Clinical trials designed to cure type 1 diabetes with insulin-producing cells derived from stem cells are slowly ramping up.
Our best hope for curing type 1 diabetes is transplants of insulin-producing pancreatic beta cells created from induced pluripotent stem cells (iPSCs). So how’s that quest going? Some recent highlights:
The lead player is Vertex, whose VX-880 clinical trial has produced encouraging preliminary results. The Boston biotech giant is enrolling a few more patients for this study and seeking FDA approval for another trial that would protect the transplanted cells not with the usual immunosuppression drugs but within a protective device whose design has never been published.
Vertex bought Viacyte, the first major player in cell therapy for diabetes and Vertex’s most likely competitor, in September. Viacyte had partnered with CRISPR Therapeutics on the first-ever trial with beta cells that had been genetically modified to minimize the need for immunosuppression. I haven’t seen any public update on the status of that trial, which had planned to recruit 40 volunteers.
In November, the FDA gave Sernova of London, Ontario a thumbs-up to recruit up to seven more patients for the type 1 trial of its Cell Pouch system. “The Cell Pouch is made of cylindrical chambers of polymers with removable plugs that are implanted against the abdominal muscle and become wrapped with blood vessels,” says the company. Surgeons then remove the plug and transplant islet cells (beta cells and their hormone-producing pancreatic neighbors). These cells will come from human cadavers, the default source until now. The latest trial recruits will be given an updated version of the Pouch. Sernova expects to release early clinical results for that cohort this year.
iPSC-derived pancreatic islet cells manufactured by Evotec in Hamburg, Germany, will replace the donor cells in Sernova’s next clinical trials. The two companies plan to seek regulatory approvals for this round in 2024.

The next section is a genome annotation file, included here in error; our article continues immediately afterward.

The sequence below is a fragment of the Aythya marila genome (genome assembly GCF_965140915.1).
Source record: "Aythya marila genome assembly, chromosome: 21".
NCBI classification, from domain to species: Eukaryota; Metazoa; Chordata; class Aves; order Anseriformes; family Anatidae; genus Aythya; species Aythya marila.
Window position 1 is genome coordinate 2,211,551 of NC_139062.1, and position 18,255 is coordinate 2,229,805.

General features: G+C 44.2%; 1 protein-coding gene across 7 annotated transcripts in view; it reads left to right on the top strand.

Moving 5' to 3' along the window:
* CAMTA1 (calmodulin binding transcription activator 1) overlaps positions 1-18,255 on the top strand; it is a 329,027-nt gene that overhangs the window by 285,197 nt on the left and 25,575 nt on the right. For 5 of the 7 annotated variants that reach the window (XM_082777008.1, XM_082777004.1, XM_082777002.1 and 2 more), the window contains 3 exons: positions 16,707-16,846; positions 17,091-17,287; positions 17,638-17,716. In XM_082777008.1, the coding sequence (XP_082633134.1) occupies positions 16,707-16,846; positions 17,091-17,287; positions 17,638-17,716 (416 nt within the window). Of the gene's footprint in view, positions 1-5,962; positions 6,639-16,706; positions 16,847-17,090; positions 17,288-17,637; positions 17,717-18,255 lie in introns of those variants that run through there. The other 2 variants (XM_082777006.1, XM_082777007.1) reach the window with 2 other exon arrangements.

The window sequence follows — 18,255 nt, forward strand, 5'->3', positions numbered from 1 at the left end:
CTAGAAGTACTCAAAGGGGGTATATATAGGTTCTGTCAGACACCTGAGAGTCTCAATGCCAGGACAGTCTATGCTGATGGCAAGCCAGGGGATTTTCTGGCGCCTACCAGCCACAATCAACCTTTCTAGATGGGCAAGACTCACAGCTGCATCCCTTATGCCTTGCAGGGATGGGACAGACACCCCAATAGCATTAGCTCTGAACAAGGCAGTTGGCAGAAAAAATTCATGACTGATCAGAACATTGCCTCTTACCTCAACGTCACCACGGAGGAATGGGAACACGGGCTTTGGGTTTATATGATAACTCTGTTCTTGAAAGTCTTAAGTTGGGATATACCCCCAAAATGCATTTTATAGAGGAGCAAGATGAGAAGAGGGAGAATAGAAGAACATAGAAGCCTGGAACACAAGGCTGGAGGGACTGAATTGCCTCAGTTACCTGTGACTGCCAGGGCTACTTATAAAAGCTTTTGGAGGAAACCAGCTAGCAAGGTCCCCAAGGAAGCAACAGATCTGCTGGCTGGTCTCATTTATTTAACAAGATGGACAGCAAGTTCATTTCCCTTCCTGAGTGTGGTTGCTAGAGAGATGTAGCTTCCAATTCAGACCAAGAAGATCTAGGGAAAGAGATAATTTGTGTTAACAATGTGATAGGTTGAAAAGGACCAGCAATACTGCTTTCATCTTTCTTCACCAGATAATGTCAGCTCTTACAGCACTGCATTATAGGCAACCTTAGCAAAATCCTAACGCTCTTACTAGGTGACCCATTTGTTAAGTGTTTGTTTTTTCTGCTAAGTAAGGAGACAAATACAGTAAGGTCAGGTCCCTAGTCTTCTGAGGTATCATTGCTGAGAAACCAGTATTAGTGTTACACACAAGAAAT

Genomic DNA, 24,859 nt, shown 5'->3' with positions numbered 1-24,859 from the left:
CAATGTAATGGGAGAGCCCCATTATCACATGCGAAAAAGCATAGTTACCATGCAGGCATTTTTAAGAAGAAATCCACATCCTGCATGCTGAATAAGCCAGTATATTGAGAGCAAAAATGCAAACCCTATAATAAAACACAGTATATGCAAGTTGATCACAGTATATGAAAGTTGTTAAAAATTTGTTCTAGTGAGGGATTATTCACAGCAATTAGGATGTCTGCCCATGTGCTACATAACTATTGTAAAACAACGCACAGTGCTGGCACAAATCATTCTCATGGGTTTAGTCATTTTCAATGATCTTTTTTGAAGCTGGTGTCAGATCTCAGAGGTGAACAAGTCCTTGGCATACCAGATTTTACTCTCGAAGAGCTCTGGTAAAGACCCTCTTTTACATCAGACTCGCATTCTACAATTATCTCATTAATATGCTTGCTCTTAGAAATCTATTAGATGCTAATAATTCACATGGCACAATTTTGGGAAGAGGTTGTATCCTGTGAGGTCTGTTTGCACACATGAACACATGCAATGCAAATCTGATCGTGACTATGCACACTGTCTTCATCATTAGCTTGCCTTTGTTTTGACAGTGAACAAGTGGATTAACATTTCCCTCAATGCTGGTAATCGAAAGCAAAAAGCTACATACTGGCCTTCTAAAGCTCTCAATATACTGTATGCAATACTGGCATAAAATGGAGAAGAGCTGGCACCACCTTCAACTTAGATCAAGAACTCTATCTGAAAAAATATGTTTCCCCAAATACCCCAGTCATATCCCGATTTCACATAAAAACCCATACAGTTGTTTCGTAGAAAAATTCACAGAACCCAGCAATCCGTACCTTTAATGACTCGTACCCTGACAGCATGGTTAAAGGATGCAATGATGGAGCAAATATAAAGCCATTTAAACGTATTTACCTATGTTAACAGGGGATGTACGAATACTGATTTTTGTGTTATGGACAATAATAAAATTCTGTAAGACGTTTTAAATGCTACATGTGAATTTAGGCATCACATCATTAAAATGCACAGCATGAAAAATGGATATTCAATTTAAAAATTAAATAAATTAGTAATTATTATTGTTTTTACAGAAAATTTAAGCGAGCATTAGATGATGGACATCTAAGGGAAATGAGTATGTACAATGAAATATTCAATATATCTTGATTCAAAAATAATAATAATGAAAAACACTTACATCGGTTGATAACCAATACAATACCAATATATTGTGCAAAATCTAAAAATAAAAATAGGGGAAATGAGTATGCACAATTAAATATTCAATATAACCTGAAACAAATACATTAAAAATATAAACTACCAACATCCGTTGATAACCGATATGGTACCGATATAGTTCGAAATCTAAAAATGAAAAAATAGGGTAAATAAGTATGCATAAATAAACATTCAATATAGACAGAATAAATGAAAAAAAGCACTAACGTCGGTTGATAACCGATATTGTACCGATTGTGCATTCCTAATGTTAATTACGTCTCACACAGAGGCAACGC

Sernova also is working with the lab of Alice Tomei at the University of Miami on a way to shield transplanted islet cells against immune system attack with a “conformal coating” of hydrogels that encapsulates the cells. This procedure has an encouraging history of results with animal models.
With iPSC-derived cells now commercially available from Evotec and other suppliers, solving this immunosuppression puzzle seems to be the one remaining (huge) barrier to successful cell therapies for type 1 diabetes. It’s particularly tough in this illness because the immune system is already fully geared up to wipe out the patient’s own beta cells.
Startup firm iTolerance is taking another approach to protectively wrapping the transplanted cells, with a technique that performed well in a study of macaque monkeys over six months. The strategy is based on a protein called Fas that is expressed on the surface of T cells; those cells die if a Fas ligand (FasL) protein binds to the Fas protein.